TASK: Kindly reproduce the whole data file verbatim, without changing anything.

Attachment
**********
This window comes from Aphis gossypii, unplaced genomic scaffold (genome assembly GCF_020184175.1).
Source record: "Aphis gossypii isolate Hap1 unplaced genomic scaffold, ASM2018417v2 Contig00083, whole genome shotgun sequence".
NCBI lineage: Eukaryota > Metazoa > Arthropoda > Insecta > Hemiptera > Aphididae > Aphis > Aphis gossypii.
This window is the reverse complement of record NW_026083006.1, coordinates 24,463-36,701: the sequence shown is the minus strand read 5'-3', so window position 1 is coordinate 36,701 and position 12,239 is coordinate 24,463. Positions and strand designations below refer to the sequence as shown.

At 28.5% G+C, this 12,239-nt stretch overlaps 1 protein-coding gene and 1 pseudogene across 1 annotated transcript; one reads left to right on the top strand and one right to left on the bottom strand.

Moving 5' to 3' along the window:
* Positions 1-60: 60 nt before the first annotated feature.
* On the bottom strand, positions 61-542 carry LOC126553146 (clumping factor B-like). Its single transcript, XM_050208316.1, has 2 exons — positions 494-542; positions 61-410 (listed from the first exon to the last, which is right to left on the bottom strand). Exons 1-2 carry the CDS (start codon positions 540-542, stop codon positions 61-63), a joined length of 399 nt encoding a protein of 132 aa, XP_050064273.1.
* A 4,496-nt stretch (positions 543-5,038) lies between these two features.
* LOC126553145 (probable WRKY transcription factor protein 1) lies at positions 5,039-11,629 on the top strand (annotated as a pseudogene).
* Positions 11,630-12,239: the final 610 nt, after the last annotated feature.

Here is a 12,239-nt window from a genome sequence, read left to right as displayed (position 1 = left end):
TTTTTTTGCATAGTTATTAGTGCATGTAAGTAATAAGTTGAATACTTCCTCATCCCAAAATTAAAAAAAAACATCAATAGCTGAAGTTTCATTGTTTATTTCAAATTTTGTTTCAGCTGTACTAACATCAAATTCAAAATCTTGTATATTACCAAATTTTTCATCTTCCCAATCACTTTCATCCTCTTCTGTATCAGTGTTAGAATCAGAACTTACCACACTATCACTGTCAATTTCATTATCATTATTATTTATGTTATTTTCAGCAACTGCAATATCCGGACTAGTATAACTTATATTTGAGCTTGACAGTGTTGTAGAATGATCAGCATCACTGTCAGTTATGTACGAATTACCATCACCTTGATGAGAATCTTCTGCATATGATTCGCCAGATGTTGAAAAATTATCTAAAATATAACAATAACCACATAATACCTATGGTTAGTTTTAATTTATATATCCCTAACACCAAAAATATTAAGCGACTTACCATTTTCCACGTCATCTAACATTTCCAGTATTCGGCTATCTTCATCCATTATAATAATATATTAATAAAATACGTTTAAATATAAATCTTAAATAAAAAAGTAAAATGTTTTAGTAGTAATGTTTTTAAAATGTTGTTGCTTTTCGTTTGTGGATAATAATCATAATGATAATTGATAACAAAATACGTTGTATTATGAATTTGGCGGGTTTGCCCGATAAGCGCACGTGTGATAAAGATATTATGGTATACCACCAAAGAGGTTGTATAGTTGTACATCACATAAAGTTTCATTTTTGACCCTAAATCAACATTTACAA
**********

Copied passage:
This window comes from Aphis gossypii, unplaced genomic scaffold (genome assembly GCF_020184175.1).
Source record: "Aphis gossypii isolate Hap1 unplaced genomic scaffold, ASM2018417v2 Contig00083, whole genome shotgun sequence".
NCBI lineage: Eukaryota > Metazoa > Arthropoda > Insecta > Hemiptera > Aphididae > Aphis > Aphis gossypii.
This window is the reverse complement of record NW_026083006.1, coordinates 24,463-36,701: the sequence shown is the minus strand read 5'-3', so window position 1 is coordinate 36,701 and position 12,239 is coordinate 24,463. Positions and strand designations below refer to the sequence as shown.

At 28.5% G+C, this 12,239-nt stretch overlaps 1 protein-coding gene and 1 pseudogene across 1 annotated transcript; one reads left to right on the top strand and one right to left on the bottom strand.

Moving 5' to 3' along the window:
* Positions 1-60: 60 nt before the first annotated feature.
* On the bottom strand, positions 61-542 carry LOC126553146 (clumping factor B-like). Its single transcript, XM_050208316.1, has 2 exons — positions 494-542; positions 61-410 (listed from the first exon to the last, which is right to left on the bottom strand). Exons 1-2 carry the CDS (start codon positions 540-542, stop codon positions 61-63), a joined length of 399 nt encoding a protein of 132 aa, XP_050064273.1.
* A 4,496-nt stretch (positions 543-5,038) lies between these two features.
* LOC126553145 (probable WRKY transcription factor protein 1) lies at positions 5,039-11,629 on the top strand (annotated as a pseudogene).
* Positions 11,630-12,239: the final 610 nt, after the last annotated feature.

Here is a 12,239-nt window from a genome sequence, read left to right as displayed (position 1 = left end):
TTTTTTTGCATAGTTATTAGTGCATGTAAGTAATAAGTTGAATACTTCCTCATCCCAAAATTAAAAAAAAACATCAATAGCTGAAGTTTCATTGTTTATTTCAAATTTTGTTTCAGCTGTACTAACATCAAATTCAAAATCTTGTATATTACCAAATTTTTCATCTTCCCAATCACTTTCATCCTCTTCTGTATCAGTGTTAGAATCAGAACTTACCACACTATCACTGTCAATTTCATTATCATTATTATTTATGTTATTTTCAGCAACTGCAATATCCGGACTAGTATAACTTATATTTGAGCTTGACAGTGTTGTAGAATGATCAGCATCACTGTCAGTTATGTACGAATTACCATCACCTTGATGAGAATCTTCTGCATATGATTCGCCAGATGTTGAAAAATTATCTAAAATATAACAATAACCACATAATACCTATGGTTAGTTTTAATTTATATATCCCTAACACCAAAAATATTAAGCGACTTACCATTTTCCACGTCATCTAACATTTCCAGTATTCGGCTATCTTCATCCATTATAATAATATATTAATAAAATACGTTTAAATATAAATCTTAAATAAAAAAGTAAAATGTTTTAGTAGTAATGTTTTTAAAATGTTGTTGCTTTTCGTTTGTGGATAATAATCATAATGATAATTGATAACAAAATACGTTGTATTATGAATTTGGCGGGTTTGCCCGATAAGCGCACGTGTGATAAAGATATTATGGTATACCACCAAAGAGGTTGTATAGTTGTACATCACATAAAGTTTCATTTTTGACCCTAAATCAACATTTACAA